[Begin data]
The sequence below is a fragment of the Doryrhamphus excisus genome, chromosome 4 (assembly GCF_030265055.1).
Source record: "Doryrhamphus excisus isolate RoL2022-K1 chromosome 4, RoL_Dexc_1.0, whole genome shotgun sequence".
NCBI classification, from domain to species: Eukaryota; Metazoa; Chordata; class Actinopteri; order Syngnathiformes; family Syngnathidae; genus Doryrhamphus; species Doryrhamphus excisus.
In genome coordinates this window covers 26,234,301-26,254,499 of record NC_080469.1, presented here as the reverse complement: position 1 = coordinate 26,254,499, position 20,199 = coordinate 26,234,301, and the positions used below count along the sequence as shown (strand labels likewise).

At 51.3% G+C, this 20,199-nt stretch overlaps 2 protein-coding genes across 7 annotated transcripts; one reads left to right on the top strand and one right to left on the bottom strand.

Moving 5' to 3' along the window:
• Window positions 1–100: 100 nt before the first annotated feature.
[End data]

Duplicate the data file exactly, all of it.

The sequence below is a fragment of the Doryrhamphus excisus genome, chromosome 4 (assembly GCF_030265055.1).
Source record: "Doryrhamphus excisus isolate RoL2022-K1 chromosome 4, RoL_Dexc_1.0, whole genome shotgun sequence".
NCBI classification, from domain to species: Eukaryota; Metazoa; Chordata; class Actinopteri; order Syngnathiformes; family Syngnathidae; genus Doryrhamphus; species Doryrhamphus excisus.
In genome coordinates this window covers 26,234,301-26,254,499 of record NC_080469.1, presented here as the reverse complement: position 1 = coordinate 26,254,499, position 20,199 = coordinate 26,234,301, and the positions used below count along the sequence as shown (strand labels likewise).

At 51.3% G+C, this 20,199-nt stretch overlaps 2 protein-coding genes across 7 annotated transcripts; one reads left to right on the top strand and one right to left on the bottom strand.

Moving 5' to 3' along the window:
• Window positions 1–100: 100 nt before the first annotated feature.